A local dev environment for Windows 10 – Part I: Installing Docker, DDEV-Local & WSL2


All right, so you’re a developer working on a Windows machine, and as such, you’ve probably come across the topic of setting up a local dev environment before. Maybe you just needed a local Apache server and went for a standard XAMPP-setup. Or maybe – due to the ever-increasing complexity of your projects – you eventually stepped things up to using a bunch of VMs with different setups and configurations, which kind of works, yet always left you wondering if there isn’t a better way of doing this. A swifter way, both easier to set up and manage, as well as less resource and time-consuming on the performance side of things.

Docker & DDEV for the rescue!

Well, guess what? There actually is, and it’s using Docker containers instead of VMs, while using DDEV-Local as a tool to easily manage these containers without even having to learn much about them (except that they’re awesome, and that you should start using them ;D).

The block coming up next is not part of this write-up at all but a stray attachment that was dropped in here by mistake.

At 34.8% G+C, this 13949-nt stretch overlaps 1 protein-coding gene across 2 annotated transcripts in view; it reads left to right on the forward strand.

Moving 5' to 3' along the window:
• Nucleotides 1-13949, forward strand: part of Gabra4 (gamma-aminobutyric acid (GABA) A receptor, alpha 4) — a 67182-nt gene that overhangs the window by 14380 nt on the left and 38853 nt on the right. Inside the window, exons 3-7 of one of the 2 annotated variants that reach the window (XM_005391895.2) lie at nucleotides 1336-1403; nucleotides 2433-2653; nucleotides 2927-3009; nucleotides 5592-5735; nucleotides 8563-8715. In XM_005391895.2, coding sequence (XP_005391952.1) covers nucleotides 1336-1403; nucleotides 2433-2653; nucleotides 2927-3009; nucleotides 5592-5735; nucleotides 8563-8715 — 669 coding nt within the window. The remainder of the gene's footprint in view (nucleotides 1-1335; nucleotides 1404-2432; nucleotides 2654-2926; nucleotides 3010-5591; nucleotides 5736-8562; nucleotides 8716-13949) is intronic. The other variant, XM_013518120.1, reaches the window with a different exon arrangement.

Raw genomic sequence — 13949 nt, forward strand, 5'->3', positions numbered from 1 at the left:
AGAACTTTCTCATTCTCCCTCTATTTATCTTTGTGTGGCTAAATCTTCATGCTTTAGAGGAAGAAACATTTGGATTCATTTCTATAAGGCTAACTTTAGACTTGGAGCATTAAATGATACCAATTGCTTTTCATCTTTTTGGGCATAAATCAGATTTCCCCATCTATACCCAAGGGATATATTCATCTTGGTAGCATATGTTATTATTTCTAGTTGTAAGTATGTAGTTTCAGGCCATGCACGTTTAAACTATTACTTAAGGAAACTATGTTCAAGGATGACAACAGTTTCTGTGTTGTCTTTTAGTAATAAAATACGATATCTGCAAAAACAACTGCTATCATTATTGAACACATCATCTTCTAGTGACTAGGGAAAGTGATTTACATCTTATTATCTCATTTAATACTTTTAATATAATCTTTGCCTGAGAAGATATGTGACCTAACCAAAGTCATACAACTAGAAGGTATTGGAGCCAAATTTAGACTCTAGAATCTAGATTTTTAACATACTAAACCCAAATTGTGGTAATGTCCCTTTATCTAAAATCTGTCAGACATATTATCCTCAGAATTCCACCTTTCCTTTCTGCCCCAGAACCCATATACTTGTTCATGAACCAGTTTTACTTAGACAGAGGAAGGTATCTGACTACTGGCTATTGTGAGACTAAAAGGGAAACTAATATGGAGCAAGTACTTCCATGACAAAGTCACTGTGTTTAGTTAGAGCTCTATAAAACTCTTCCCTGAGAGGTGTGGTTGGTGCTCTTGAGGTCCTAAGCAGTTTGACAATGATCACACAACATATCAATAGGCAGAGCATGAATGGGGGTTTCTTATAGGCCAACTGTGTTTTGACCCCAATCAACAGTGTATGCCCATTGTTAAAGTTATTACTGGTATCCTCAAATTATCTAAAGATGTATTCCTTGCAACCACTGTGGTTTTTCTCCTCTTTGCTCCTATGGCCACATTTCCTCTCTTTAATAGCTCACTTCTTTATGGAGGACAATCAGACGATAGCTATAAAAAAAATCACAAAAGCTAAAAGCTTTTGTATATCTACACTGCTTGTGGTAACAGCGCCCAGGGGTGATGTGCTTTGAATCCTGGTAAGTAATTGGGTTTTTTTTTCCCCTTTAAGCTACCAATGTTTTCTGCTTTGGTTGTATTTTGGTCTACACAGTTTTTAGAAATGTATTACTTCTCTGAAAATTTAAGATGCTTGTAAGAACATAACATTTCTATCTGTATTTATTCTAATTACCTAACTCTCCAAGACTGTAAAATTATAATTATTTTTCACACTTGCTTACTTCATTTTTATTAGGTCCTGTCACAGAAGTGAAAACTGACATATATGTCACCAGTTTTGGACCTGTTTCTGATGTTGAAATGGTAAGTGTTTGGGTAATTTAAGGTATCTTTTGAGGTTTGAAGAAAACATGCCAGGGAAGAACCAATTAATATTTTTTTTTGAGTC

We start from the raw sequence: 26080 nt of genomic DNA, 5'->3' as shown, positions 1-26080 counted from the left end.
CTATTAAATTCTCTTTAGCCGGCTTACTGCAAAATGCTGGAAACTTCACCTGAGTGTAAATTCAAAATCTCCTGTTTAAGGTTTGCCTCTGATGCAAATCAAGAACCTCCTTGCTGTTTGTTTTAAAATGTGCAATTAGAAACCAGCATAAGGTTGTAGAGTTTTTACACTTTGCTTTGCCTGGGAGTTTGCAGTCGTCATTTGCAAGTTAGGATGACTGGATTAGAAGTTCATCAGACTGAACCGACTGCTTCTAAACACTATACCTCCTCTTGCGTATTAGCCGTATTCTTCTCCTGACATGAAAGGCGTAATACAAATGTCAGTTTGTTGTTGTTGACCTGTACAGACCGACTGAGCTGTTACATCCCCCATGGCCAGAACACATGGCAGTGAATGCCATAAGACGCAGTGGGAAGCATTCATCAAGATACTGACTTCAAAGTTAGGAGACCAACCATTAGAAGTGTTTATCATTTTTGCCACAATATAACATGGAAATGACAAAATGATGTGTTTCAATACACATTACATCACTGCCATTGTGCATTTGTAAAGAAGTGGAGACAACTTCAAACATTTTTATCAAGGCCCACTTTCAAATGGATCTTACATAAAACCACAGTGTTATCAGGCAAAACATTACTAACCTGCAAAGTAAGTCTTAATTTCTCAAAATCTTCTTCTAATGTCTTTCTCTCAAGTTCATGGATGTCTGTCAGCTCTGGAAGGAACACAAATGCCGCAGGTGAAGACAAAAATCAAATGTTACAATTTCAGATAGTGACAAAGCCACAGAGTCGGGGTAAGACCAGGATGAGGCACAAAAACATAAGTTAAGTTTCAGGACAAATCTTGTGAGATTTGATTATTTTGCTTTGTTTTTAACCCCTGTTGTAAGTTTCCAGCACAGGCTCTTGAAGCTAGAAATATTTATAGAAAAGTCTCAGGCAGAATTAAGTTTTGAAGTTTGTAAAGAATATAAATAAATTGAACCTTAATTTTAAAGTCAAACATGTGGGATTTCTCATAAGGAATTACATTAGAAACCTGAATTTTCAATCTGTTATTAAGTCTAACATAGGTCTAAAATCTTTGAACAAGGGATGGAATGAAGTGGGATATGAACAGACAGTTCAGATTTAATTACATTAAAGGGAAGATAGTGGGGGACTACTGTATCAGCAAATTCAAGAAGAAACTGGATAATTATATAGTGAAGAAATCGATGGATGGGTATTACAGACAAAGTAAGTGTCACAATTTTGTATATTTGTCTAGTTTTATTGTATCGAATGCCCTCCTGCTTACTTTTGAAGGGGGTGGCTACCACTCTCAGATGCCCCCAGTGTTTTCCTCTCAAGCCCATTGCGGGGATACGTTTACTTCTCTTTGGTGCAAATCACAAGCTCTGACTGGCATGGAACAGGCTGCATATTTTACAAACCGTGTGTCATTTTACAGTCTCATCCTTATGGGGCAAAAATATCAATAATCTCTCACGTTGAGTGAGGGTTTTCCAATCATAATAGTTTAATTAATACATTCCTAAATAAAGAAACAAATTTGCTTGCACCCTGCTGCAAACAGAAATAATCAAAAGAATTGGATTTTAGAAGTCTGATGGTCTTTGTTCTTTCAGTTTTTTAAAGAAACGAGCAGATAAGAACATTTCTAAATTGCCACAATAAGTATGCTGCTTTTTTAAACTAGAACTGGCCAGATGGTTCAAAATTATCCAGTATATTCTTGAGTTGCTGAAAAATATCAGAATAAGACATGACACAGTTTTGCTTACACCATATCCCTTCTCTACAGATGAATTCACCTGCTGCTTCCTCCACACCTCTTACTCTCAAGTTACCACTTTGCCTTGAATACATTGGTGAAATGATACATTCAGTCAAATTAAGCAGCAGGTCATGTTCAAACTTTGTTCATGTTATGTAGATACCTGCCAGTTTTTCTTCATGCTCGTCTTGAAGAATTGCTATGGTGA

The result: A flexible, easy to maintain dev environment that’ll allow you to spend less time on configurations and upkeep, and more time on putting out actual code – with the addition of being a whole lot faster to work with than any VM-based setup.

For more information on Docker containers, DDEV-Local or why they’re so awesome, please see:

But what about WSL2? What’s up with that?

WSL stands for “Windows Subsystem for Linux”, and in its version 2 (generally available as part of
Windows 10 since May 2020), it’s basically a full-powered implementation of Linux inside of